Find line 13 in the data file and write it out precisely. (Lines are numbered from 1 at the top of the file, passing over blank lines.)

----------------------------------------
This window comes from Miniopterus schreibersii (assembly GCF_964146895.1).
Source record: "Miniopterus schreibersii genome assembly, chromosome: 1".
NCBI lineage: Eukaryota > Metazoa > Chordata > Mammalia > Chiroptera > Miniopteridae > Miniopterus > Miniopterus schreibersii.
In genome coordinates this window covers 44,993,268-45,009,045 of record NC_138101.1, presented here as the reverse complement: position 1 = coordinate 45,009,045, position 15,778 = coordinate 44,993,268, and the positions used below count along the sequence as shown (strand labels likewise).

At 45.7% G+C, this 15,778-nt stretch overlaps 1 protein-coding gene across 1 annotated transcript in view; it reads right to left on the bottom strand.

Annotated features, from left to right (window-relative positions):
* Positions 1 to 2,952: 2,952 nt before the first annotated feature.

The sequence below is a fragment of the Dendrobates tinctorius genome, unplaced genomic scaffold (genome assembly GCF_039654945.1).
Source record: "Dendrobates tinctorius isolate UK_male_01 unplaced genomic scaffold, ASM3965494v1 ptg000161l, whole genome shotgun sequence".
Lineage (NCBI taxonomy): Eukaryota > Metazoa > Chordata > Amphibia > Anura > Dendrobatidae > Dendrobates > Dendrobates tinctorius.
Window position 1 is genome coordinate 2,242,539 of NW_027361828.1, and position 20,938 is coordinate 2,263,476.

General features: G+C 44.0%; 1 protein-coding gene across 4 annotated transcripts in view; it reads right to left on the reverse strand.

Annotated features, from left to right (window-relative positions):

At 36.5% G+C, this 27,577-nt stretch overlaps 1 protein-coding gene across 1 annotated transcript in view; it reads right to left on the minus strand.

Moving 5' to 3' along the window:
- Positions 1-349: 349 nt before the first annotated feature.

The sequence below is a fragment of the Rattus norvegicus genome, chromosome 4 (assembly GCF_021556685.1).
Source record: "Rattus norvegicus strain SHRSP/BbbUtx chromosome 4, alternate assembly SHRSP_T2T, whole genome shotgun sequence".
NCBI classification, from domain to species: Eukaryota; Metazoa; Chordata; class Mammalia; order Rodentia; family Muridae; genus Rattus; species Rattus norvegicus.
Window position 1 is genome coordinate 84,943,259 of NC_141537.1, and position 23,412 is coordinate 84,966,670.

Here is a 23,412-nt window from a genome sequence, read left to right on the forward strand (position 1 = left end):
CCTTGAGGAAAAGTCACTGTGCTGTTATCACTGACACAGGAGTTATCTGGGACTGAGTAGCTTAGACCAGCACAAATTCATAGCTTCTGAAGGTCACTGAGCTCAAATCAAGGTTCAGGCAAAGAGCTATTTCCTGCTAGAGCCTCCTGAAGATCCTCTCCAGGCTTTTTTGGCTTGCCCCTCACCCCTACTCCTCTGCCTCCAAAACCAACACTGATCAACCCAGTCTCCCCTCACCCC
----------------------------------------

Annotated features, from left to right (window-relative positions):